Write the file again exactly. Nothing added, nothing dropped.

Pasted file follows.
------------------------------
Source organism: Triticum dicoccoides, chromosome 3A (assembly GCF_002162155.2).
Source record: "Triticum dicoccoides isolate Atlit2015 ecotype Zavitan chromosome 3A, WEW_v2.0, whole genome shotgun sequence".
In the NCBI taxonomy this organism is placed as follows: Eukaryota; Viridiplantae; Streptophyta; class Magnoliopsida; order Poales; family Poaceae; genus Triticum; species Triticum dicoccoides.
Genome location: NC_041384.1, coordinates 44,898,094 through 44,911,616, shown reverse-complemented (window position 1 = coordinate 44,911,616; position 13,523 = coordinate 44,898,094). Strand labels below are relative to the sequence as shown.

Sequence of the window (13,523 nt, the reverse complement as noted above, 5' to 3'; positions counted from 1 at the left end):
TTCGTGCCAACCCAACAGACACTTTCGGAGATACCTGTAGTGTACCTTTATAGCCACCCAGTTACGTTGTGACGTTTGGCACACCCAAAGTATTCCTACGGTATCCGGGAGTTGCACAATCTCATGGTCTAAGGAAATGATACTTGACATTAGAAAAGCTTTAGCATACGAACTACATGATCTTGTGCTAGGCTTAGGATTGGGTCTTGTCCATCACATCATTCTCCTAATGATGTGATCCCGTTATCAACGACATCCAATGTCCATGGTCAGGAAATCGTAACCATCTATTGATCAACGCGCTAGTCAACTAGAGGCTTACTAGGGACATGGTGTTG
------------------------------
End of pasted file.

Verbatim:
Source organism: Triticum dicoccoides, chromosome 3A (assembly GCF_002162155.2).
Source record: "Triticum dicoccoides isolate Atlit2015 ecotype Zavitan chromosome 3A, WEW_v2.0, whole genome shotgun sequence".
In the NCBI taxonomy this organism is placed as follows: Eukaryota; Viridiplantae; Streptophyta; class Magnoliopsida; order Poales; family Poaceae; genus Triticum; species Triticum dicoccoides.
Genome location: NC_041384.1, coordinates 44,898,094 through 44,911,616, shown reverse-complemented (window position 1 = coordinate 44,911,616; position 13,523 = coordinate 44,898,094). Strand labels below are relative to the sequence as shown.

Sequence of the window (13,523 nt, the reverse complement as noted above, 5' to 3'; positions counted from 1 at the left end):
TTCGTGCCAACCCAACAGACACTTTCGGAGATACCTGTAGTGTACCTTTATAGCCACCCAGTTACGTTGTGACGTTTGGCACACCCAAAGTATTCCTACGGTATCCGGGAGTTGCACAATCTCATGGTCTAAGGAAATGATACTTGACATTAGAAAAGCTTTAGCATACGAACTACATGATCTTGTGCTAGGCTTAGGATTGGGTCTTGTCCATCACATCATTCTCCTAATGATGTGATCCCGTTATCAACGACATCCAATGTCCATGGTCAGGAAATCGTAACCATCTATTGATCAACGCGCTAGTCAACTAGAGGCTTACTAGGGACATGGTGTTG